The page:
I had mentioned last week that I was going home to check up with my primary care physician. I have to meet with her once a month for the next six so that she can record my progress for the insurance company. They prefer if someone loses 10% of their weight before bariatric surgery. In month one, I lost about 3% which is excellent.
I was still nervous to see what my doctor had to say. I wasn’t sure if what I have been doing was good enough, but she reassured me that I was doing better than she had expected. She shared something interesting with me; I was only one of two patients to ever lose weight in the first month of the pre-op diet at her office. I just thought that was a bit shocking but I was so relieved that she was happy.
Some things that I took from the meeting:
- 1,500 calories: I think that this is pretty fair and so far I haven’t had much of a problem sticking with it. Every once in a while I will have a day where I am around 1,600 calories but I’m still eating healthy foods. Counting calories has really showed me the value in a well-planned meal. If I know I’m going to be eating something high in calories, I can easily adjust my other meals so that I am not going over-board. It’s really all about planning and being aware.
- 20 grams of sugar: So far I have found this absolutely impossible. I’m not sure if she just meant “bad” sugars, I need to get that clarified. Tracking sugar has really opened my eyes. I can’t believe how much is in nearly everything! Even things like protein bars can be loaded with sugar. I get a lot of my sugar from fruit. It’s more natural, so I’m hoping that’s not as bad.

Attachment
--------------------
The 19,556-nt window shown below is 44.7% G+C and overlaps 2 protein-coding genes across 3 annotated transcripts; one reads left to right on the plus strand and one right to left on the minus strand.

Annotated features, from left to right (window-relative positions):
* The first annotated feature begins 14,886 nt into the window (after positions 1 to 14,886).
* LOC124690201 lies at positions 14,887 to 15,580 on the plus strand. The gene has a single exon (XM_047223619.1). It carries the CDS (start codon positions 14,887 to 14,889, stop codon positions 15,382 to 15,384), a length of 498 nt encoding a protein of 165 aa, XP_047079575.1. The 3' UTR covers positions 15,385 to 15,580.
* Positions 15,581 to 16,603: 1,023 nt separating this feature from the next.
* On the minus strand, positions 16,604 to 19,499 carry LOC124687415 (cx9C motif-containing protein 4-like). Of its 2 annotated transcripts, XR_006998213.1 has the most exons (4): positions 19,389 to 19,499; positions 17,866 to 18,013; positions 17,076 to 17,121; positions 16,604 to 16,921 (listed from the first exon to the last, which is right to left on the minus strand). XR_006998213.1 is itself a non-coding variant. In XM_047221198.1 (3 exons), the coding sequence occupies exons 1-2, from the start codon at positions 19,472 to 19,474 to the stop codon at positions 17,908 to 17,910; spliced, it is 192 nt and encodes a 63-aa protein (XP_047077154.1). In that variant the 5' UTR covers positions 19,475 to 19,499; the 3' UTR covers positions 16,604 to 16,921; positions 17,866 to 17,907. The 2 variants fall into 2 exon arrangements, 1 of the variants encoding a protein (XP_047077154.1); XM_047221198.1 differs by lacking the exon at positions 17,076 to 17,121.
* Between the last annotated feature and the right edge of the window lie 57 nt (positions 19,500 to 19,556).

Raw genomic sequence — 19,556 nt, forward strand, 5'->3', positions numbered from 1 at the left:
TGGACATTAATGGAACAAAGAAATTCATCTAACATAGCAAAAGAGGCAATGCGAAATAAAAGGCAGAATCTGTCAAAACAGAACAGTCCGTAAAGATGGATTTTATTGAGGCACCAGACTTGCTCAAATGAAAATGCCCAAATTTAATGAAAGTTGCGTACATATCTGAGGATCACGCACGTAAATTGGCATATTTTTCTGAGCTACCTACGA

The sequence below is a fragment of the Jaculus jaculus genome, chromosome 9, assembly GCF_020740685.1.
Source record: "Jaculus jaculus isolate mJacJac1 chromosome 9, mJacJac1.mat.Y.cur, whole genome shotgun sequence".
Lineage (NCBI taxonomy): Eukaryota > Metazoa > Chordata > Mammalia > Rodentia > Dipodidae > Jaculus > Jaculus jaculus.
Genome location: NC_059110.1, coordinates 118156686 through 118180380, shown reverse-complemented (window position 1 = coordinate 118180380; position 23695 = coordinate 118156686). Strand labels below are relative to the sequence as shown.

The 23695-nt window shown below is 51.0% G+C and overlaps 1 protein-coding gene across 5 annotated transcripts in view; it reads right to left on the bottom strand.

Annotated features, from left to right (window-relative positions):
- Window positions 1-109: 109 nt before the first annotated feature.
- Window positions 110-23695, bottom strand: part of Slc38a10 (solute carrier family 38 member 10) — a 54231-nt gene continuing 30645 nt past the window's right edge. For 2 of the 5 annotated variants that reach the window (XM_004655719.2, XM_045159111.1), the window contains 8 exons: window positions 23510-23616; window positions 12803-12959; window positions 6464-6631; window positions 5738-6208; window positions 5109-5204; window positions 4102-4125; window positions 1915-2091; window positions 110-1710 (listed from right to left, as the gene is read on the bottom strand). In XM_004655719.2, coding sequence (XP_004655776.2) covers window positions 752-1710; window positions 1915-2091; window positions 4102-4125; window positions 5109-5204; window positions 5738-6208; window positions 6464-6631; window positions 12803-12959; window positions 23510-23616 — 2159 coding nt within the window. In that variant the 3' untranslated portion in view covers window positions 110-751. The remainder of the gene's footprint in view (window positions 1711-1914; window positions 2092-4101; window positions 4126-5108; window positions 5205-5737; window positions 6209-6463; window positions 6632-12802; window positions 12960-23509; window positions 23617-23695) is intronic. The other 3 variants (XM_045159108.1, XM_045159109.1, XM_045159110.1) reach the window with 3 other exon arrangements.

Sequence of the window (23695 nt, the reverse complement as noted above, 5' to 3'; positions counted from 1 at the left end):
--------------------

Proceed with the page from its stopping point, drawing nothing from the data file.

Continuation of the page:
- 80 grams of protein: She told me that a range of 60-95 is usually good. I figure sticking around 80 grams a day is good before surgery, we shall see if it has to be adjusted once I actually have gastric bypass. I don’t find it hard to get protein, one day I actually had 122 grams! Most of my days start with a protein-packed smoothie, which really helps. For lunch I eat a salad almost every day, usually containing chicken or turkey. I make sure my snacks during the day are something like cheese, nuts or protein bars. My dinners range, but I eat a lot of tofu or typically vegetarian foods. They are surprisingly loaded with protein. It also doesn’t hurt to drink a protein shake in the afternoon. I can’t imagine I will have any problems getting my protein in post-surgery. I have become nearly obsessed.
So I’m onto month two and so far, so good. I have become a pro at resisting temptations. Easter will be the big test! I still plan on eating what my family serves, just controlling my portions. No more plates full of mashed potatoes! If you want to see what crazy antics I get into over the holidays, follow me on Twitter @HilaryFlint.